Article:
- Almost all the professors in Computer Science were men. (I didn't care about that, because I grew up in the reality that “men worked” and “women stayed home.” I knew that wouldn't work for me.)
- No one chose these men for their empathy or teaching skills. Most of the time, universities select professors based on the professor's research or academic publishing record.
- Young men started their intro Computer Science classes with experience and enthusiasm.
- Young women started these same classes with curiosity. There's a big difference between experience and curiosity.
- Professors are human. They tended to show preference to people who already understand the material, e.g. the men. What happens to the women in these classes? Too many of the women leave.
That started the idea of programming as a male-dominant field—in the United States.
Personal Computer: US Effects Differed from International Effects
I'm pretty sure much of the rest of the world took until the mid-late 1990s or even the early 2000s to be able to afford to buy personal computers. That's another 10-15 years. Those people tended to learn about programming at university with others—not at home alone.
And, if you look at other country's cultures, you can see the US might rank the highest on Individualism. We love the idea that each of us can make our own destiny, alone.
I started to travel internationally as a consultant in the late 1990s. I was surprised by the diversity of the teams I saw. Most teams had several female developers. And, depending on the country, teams had people of color, too.
And, the managers? Not an even 50-50 split, but many more women managers than in the US. Even at the C-level, internationally.
There were (at least) two reasons for those changes. Everyone started off on the same footing in their studies in school, and many of the European-culture companies didn't fall for the myth that they should promote the best technical person to management. (See Book 2 for what you can do about that myth.)
I'm sure there were other cultural factors, especially around power distance and uncertainty avoidance.
The more I traveled, the more I saw diverse teams and managers. Even when those teams worked in resource efficiency, they created terrific products.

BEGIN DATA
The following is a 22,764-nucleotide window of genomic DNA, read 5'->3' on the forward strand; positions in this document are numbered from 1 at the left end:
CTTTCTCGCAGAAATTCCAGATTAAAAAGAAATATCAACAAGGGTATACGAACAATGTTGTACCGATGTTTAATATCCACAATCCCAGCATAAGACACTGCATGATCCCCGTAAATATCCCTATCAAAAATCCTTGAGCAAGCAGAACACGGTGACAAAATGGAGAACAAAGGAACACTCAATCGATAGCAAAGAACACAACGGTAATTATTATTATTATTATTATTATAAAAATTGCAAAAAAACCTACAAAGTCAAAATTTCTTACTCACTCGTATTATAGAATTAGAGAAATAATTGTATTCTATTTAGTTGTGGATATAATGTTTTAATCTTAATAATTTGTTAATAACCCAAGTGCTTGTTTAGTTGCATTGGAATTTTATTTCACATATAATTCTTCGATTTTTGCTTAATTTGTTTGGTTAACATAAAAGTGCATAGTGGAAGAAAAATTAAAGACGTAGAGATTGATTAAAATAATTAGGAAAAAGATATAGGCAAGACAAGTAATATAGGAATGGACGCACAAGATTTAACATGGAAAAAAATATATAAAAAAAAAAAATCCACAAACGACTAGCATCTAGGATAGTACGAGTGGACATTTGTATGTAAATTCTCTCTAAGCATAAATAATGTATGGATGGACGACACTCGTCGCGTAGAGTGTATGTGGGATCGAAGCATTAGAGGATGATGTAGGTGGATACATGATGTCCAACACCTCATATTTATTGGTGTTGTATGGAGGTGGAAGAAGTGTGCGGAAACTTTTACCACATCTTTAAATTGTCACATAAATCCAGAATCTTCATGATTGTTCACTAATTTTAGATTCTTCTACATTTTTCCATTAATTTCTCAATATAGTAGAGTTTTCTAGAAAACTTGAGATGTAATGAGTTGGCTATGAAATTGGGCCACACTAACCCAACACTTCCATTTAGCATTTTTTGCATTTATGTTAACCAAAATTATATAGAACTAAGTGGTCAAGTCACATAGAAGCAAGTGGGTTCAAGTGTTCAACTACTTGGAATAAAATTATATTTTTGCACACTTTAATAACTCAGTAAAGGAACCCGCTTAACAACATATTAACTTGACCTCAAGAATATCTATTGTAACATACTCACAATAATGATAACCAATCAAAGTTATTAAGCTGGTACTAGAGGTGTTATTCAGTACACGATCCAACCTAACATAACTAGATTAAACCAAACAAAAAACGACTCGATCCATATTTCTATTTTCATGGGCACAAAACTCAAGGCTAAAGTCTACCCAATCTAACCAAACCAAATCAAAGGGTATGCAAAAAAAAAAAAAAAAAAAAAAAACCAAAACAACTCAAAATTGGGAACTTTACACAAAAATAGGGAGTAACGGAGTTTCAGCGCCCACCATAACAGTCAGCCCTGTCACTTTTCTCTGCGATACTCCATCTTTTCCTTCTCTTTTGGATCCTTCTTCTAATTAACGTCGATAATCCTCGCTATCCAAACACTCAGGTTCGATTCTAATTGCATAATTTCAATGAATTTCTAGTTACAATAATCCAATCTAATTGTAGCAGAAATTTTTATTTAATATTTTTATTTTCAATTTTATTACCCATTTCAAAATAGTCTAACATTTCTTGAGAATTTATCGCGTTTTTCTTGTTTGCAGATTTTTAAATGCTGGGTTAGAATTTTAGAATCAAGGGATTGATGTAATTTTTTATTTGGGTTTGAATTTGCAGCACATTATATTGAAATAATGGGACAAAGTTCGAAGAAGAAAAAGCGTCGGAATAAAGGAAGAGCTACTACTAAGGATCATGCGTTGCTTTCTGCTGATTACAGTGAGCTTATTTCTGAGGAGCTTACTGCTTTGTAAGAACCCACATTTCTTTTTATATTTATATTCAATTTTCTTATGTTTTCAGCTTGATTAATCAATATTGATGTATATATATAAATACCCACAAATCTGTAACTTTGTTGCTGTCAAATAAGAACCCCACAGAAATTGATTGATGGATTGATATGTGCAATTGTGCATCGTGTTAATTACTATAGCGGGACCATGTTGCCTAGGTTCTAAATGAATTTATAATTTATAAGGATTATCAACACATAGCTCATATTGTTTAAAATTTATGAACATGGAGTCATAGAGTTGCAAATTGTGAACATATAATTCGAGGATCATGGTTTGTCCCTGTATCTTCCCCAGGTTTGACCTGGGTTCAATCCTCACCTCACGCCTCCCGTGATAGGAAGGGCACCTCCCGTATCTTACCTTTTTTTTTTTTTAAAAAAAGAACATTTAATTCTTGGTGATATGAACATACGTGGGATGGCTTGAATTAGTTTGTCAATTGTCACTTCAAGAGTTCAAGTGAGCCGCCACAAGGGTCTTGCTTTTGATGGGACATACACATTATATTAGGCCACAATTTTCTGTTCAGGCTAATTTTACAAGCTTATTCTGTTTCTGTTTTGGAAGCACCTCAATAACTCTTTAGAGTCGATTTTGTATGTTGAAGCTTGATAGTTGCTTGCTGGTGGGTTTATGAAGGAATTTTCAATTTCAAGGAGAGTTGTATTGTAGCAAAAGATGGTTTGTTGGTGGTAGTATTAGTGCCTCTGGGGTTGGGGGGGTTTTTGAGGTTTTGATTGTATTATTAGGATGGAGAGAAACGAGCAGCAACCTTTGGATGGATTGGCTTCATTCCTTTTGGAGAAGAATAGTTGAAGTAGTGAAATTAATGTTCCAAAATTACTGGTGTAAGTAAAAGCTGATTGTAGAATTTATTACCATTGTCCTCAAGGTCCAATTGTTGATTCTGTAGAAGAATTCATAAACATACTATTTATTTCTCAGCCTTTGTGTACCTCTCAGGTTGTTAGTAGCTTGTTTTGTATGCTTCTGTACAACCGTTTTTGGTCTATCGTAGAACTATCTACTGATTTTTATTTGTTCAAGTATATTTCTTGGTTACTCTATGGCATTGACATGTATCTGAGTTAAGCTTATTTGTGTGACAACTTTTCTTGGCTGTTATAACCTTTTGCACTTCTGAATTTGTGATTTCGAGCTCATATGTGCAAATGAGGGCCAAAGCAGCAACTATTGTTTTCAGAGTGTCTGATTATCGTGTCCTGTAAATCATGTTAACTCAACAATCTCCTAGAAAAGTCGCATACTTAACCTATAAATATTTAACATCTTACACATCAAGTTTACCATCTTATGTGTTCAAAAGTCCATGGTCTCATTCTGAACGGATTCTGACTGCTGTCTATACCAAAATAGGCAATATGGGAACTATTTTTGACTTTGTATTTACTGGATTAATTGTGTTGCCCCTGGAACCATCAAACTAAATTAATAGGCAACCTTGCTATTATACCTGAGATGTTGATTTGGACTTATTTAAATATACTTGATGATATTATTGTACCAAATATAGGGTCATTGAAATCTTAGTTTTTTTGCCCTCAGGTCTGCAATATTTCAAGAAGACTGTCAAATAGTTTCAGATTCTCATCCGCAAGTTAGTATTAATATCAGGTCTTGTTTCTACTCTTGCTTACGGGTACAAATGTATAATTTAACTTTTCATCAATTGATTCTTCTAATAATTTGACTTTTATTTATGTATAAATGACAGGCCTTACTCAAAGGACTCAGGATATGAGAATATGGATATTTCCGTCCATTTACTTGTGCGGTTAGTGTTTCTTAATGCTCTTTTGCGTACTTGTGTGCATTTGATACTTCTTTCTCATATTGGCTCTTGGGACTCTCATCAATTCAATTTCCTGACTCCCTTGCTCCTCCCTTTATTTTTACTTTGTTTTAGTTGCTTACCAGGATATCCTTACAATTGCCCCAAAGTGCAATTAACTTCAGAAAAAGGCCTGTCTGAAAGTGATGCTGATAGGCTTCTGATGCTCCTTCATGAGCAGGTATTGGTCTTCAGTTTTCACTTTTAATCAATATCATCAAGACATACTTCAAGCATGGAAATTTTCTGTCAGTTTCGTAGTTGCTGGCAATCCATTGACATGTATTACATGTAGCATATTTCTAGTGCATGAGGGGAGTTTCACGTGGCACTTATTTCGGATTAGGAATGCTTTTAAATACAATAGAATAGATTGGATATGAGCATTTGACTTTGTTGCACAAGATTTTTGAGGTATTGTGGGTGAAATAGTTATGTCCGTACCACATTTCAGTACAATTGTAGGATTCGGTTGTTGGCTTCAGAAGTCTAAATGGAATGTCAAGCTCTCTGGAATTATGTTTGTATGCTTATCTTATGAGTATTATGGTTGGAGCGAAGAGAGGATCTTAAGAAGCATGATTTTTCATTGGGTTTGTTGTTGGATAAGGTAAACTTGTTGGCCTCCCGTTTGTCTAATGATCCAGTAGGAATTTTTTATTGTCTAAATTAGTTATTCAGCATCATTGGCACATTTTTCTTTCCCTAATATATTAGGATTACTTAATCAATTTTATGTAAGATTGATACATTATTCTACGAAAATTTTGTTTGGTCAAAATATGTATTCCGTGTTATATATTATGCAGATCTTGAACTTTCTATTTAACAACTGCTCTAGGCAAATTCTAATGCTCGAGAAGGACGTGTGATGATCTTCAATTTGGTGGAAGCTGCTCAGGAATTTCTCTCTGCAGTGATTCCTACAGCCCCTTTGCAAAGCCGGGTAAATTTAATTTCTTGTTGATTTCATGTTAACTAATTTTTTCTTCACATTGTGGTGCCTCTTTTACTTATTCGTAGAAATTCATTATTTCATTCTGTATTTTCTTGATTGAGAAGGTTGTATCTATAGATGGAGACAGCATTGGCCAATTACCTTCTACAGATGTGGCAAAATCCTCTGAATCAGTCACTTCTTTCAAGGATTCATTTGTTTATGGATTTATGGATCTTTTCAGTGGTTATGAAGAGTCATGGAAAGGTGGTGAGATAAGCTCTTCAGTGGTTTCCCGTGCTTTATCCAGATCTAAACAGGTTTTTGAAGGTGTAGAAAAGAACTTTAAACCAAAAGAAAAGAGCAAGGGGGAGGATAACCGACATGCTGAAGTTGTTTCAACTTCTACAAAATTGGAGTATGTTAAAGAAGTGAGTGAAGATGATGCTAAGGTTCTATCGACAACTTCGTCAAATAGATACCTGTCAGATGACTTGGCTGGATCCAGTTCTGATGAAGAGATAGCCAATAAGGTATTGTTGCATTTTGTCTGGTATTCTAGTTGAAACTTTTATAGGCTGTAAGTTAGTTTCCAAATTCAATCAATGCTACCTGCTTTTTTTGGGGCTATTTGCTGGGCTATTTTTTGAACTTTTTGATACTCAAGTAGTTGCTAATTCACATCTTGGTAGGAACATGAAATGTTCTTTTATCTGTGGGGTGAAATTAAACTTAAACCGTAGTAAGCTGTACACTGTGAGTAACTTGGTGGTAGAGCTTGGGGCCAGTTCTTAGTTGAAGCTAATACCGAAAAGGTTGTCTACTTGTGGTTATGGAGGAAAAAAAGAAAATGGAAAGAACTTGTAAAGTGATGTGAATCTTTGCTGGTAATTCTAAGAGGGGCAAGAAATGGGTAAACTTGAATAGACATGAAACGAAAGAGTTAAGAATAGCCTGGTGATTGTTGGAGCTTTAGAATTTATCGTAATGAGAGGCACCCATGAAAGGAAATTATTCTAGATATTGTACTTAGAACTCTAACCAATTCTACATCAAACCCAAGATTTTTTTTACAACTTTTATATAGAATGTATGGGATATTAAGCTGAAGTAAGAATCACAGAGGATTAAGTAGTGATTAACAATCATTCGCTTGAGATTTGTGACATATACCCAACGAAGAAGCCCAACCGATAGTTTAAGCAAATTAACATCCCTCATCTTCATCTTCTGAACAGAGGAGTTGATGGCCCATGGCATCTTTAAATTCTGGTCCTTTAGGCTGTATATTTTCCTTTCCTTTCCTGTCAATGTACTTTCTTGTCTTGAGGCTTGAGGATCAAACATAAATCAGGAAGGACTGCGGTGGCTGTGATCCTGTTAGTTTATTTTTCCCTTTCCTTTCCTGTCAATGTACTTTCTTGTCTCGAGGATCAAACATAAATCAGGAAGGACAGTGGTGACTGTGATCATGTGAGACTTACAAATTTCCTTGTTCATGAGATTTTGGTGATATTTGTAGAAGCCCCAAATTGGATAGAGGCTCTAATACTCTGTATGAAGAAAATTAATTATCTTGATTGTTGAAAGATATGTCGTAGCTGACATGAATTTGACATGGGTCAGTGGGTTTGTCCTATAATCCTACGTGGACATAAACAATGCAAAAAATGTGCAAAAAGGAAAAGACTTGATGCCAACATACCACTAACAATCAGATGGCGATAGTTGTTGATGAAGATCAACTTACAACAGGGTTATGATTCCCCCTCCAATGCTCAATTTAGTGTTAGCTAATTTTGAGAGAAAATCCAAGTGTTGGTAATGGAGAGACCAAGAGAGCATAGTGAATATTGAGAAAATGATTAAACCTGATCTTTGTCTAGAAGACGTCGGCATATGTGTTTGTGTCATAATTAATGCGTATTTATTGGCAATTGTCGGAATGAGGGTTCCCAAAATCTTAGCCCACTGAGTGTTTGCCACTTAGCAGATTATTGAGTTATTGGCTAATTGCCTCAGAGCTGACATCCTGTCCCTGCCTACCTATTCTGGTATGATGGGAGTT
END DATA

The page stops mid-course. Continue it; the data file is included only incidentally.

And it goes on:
Outside the US, people at all levels seemed to realize management was about people. Not tools, not technology, and definitely not process. People.
Management Is About People
As long as you care about people, you can be an effective manager.
If you don't like to work with people, I don't see how you can succeed as a manager.
Being able to work with people isn't enough—managers also need to understand the risks their teams encounter. And, the managers need to understand the customers who buy or use the products their teams build.
That understanding is all about systems:
- Visualize and understand the team's system.
- Use the greater organizational system to benefit the team and the product.
Understanding these systems? Definitely a challenge, but not a challenge limited to one gender.
That's why women can excel at managing technical teams and teams of people who solve technical problems.
Managers help create an environment where people can discuss those problems and resolve them. If managers can't talk with people, how can they create an environment where the people with the problem can support each other as they solve the problem?
Yes, the manager’s job is to create an environment in which everyone can do great work.
People manage themselves. Teams can learn to manage their interactions so they can create great products and services. And, the organization can deliver on the organization’s purpose—especially if it has diverse teams.
Can anyone be a good or great manager? Yes. That ability has nothing to do with a person's gender or economic background.
That's why the people in my Modern Management Made Easy books have female and male names. Many women are technical. And, many technical women excel as managers.